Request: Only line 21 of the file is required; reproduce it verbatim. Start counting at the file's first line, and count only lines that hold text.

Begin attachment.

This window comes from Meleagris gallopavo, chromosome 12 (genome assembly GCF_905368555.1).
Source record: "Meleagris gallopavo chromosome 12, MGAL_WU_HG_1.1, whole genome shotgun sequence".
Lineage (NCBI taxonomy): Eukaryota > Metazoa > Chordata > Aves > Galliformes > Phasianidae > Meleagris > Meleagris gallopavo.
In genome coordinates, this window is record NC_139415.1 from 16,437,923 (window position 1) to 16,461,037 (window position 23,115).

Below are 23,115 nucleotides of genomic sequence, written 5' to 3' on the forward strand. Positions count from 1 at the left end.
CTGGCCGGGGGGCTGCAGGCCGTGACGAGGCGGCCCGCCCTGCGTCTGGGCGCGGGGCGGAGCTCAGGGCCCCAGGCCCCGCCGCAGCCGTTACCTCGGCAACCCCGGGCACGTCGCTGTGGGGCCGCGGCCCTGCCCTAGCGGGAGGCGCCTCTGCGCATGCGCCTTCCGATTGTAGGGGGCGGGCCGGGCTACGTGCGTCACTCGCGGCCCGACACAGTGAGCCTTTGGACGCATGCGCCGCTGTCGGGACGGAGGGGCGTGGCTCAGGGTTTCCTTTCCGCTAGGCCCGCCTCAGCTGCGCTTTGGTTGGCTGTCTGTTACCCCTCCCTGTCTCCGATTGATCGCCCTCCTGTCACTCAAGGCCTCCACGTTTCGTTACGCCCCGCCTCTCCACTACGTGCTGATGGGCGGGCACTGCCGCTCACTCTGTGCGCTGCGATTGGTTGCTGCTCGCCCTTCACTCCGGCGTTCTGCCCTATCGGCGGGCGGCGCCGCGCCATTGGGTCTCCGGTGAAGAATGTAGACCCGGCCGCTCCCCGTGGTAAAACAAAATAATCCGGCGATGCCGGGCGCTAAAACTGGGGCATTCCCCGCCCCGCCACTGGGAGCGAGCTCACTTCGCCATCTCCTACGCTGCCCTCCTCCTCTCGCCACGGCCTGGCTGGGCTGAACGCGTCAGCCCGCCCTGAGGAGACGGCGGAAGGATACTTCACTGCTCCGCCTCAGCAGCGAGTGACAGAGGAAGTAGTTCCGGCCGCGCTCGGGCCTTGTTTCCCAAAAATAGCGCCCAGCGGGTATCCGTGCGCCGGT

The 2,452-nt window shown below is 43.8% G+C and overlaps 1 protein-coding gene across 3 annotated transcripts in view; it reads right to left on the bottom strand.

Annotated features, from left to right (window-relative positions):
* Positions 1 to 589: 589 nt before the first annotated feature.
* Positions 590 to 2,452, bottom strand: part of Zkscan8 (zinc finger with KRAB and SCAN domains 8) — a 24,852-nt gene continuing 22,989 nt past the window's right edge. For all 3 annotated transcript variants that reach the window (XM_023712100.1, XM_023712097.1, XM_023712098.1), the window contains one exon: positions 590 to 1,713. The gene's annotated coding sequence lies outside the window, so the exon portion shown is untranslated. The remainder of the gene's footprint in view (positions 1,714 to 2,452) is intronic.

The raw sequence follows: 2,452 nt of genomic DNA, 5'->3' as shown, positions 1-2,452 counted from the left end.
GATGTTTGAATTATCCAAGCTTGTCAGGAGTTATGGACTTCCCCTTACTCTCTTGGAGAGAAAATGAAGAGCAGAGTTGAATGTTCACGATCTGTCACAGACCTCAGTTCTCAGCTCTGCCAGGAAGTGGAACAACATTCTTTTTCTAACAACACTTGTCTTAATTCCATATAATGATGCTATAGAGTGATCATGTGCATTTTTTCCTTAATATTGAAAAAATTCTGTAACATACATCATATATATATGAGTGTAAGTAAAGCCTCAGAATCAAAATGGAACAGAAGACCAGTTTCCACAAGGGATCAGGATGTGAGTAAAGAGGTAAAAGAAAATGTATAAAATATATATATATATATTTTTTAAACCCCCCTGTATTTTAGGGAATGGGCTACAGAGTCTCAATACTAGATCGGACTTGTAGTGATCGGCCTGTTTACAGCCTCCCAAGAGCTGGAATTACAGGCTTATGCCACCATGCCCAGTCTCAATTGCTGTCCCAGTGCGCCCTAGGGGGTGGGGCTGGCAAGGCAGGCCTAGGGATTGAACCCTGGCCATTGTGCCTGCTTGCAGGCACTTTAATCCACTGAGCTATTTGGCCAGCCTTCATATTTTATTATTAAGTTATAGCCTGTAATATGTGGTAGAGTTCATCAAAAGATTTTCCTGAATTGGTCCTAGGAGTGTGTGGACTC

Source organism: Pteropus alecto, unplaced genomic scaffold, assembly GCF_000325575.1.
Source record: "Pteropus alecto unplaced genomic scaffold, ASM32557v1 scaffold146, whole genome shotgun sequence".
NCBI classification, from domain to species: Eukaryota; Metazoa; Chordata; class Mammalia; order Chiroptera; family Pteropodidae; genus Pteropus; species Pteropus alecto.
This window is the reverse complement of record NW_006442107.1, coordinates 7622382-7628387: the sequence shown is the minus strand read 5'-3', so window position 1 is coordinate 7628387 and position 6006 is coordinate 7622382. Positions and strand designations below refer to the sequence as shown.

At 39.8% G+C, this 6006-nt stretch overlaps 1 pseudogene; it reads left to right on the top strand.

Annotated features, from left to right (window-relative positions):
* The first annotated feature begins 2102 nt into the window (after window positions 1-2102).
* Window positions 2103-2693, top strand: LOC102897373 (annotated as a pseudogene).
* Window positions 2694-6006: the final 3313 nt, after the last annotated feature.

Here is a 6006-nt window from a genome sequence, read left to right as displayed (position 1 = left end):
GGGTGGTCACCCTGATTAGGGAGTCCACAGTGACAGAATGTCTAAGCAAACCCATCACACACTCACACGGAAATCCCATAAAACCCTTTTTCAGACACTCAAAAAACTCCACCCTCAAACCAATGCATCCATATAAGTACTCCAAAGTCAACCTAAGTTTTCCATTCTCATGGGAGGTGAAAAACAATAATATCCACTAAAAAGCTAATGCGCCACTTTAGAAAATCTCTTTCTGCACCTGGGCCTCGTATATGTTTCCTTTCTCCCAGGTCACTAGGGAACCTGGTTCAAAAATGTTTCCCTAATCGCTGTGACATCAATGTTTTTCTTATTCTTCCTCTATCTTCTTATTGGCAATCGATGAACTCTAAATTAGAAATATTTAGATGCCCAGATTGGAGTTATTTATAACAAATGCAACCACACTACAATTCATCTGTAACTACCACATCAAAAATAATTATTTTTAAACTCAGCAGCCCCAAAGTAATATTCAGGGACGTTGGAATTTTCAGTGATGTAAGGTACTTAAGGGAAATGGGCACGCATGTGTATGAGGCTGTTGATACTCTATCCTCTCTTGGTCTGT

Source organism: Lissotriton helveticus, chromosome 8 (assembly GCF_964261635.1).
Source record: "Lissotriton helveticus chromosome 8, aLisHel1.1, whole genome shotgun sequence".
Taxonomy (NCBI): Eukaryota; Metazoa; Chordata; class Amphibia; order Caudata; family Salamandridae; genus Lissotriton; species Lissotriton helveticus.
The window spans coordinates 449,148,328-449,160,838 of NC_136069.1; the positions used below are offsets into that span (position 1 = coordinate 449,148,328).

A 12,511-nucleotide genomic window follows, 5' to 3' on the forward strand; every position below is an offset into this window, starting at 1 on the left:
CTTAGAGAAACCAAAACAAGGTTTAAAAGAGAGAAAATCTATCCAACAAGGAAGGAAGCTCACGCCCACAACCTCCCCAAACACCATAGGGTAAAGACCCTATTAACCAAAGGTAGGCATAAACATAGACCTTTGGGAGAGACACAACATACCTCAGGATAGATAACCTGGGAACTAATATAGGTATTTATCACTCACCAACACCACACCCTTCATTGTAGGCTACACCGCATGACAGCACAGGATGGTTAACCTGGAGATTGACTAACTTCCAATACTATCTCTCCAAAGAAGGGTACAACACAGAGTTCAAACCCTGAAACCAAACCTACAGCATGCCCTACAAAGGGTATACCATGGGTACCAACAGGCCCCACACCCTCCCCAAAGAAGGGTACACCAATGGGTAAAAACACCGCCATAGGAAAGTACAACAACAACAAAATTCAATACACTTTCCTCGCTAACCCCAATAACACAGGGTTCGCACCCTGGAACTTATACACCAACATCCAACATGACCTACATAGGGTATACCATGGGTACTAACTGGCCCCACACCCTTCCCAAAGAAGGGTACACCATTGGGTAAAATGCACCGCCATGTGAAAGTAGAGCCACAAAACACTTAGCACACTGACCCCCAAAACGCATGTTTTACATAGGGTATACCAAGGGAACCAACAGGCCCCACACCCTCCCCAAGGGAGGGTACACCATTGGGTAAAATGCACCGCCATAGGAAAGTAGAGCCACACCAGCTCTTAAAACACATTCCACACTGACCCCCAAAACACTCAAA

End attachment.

* Window positions 2694-6006: the final 3313 nt, after the last annotated feature.